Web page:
Isn't it exciting to be in at the start of something?  

The Elsick Development Company (EDC) is building a new town of about 9,000 homes at Chapelton oF Elsick to the west of Newtonhill which is on the A90 between Stonehaven and Aberdeen.  The Duke of Fife owns the land there, and has promised a town with seven pedestrian-scaled neighbourhoods designed to be inherently sustainable, and which will be desirable and fulfilling places to live and work. Whilst the town is new, the family is not.

The Earl of Fife or Mormaer of Fife was the highest ranking noble of Scotland who enjoyed the right to crown the Kings of Scotland. The title ceased when Murdoch, Duke of Albany was executed by James I. The title was revived in 1885 when Queen Victoria knighted Alaxander Duff, who had proved his descent from Macduff, Earl of Fife. He married Princess Louise, the third child of the future King Edward VII. Queen Victoria then elevated him to Duke, and created a second peerage which - uniquely - could pass down the female line. The earlier of the 19th century titles became extinct on the Duke's death in 1912.

The newer title passed to his elder daughter Alexandra. She married Prince Arthur of Connaught the seventh of Queen Victoria's nine children.  They had only one child, Prince Alastair, who died aged 28 in unusual circumstances "on active service" in Canada. His first cousin, James Carnegie succeeded as 3rd Dule of Fife and Earl of Macduff, upon Princess Alexandra's death in 1959.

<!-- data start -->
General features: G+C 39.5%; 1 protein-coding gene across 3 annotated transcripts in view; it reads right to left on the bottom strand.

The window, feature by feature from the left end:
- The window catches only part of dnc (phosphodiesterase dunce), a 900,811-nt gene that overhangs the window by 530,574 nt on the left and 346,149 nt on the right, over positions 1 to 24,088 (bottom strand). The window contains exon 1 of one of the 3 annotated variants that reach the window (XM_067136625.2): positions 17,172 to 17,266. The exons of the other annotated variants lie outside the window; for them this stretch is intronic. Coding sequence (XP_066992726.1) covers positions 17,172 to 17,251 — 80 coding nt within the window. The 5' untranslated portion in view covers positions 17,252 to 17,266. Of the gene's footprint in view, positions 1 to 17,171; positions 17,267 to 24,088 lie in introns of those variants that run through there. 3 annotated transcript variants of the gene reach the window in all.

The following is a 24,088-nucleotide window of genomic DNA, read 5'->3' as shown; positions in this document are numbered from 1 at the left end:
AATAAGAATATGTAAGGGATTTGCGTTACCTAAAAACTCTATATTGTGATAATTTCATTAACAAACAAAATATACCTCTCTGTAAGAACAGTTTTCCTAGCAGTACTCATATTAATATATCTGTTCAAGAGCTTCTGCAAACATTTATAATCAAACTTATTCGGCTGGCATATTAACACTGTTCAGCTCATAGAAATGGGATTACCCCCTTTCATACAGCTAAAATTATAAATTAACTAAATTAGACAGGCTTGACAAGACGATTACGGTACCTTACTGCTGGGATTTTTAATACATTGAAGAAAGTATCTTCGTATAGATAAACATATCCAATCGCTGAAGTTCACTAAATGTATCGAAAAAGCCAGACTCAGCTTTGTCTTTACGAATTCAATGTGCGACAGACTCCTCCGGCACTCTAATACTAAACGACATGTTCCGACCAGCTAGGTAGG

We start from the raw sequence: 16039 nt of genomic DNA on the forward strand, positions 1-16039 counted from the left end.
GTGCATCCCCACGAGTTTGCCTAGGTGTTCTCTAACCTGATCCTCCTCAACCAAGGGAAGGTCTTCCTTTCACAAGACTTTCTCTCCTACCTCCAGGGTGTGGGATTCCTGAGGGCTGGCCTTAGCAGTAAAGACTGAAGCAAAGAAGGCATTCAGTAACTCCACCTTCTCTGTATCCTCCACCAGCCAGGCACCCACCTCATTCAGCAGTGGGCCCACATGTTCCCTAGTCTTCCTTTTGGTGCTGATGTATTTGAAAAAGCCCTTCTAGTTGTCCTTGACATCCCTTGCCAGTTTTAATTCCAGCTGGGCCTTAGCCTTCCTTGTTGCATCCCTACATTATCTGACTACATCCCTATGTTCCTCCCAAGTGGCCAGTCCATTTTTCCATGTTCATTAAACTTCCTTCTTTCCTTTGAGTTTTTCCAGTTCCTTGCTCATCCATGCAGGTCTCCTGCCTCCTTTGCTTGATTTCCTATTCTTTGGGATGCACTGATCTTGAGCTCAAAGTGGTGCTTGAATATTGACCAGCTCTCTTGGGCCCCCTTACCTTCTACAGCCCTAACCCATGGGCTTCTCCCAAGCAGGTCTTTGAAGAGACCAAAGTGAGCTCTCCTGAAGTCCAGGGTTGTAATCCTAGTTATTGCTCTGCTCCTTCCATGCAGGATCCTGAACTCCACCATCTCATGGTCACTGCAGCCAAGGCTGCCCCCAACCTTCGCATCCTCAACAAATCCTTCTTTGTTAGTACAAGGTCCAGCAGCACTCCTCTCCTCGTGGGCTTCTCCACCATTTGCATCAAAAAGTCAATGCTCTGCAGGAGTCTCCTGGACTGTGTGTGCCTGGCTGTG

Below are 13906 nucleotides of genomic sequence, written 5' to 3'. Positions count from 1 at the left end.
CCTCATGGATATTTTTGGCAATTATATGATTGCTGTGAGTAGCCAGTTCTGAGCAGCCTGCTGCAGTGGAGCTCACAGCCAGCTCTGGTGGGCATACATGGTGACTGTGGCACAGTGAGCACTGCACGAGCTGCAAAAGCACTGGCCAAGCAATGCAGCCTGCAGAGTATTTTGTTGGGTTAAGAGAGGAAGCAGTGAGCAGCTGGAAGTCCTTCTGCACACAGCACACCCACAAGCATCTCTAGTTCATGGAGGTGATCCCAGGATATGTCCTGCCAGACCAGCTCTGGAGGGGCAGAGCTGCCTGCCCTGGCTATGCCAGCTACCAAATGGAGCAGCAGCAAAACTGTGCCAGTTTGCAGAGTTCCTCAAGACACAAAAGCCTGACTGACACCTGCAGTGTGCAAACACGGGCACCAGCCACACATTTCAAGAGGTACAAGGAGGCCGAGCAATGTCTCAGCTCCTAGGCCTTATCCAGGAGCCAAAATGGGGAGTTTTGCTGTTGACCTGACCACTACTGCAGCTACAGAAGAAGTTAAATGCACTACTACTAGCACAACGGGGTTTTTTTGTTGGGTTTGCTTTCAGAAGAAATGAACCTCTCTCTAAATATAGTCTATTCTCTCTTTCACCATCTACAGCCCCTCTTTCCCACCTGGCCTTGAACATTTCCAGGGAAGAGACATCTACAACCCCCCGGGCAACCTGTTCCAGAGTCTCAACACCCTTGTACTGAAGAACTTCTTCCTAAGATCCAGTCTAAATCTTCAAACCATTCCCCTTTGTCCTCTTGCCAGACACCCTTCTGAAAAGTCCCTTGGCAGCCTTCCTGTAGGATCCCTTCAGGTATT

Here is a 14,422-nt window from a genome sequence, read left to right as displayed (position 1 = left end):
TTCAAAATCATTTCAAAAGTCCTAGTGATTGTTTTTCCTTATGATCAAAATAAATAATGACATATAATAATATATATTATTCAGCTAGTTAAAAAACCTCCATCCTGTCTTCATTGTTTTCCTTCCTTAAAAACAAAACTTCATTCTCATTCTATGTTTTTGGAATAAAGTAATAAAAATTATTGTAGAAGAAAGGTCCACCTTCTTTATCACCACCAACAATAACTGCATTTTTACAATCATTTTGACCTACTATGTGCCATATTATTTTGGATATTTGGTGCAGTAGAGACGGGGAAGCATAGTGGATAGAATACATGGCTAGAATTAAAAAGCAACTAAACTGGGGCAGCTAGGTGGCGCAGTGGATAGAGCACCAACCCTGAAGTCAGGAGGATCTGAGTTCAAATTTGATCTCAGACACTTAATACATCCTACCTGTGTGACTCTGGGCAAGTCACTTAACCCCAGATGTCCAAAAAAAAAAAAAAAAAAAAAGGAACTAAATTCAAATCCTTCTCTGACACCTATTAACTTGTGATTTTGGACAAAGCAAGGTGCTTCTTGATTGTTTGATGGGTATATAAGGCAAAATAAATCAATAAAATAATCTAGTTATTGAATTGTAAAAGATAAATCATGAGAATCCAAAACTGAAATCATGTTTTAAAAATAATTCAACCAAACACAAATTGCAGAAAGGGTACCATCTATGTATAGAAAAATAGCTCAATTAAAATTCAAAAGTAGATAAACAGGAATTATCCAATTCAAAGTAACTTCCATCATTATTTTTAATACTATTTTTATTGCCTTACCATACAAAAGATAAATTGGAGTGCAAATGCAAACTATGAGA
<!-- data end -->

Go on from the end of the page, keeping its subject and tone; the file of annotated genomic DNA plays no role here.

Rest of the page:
Louise's elder sister was Lady Maud Duff, who married Charles Carnegie, 11th Earl of Southesk.  That title goes back to 1633 when Sir David Carnegie of Kinnaird was given the title. The 11th Earl and Lady Maud had one son, James Carnegie (b1929). This was James who inherited the title Duke of Fife on the death of his aunt Priincess Alexandra. The title Earl of Southesk is now used as a subsidiary title of the Duke of Fife, and is used by the 11th Earl's grandson David Carnegie.

The Chapelton of Elsick project is being managed by David Southesk who has extensive land management experience from his role at the helm of Southesk Estates, a 2,800 Ha agricultural estate in Angus. Following a law degree at the University of Cambridge, David worked in corporate finance at London stockbroker Cazenove & Co. before moving to Angus where he qualified as a chartered accountant and practiced with Reeves & Neylan. He also holds an MBA from Edinburgh University and a land management diploma from the Royal Agricultural College, Cirencester.

The other EDC director is David's wife Caroline Carnegie, Countess of Southesk, formerly Caroline Bunting, who has a modern languages degree from Exeter University. Her background is in PR, having worked for Carl Byoir and Ogilvy & Mather in London and freelance in Scotland.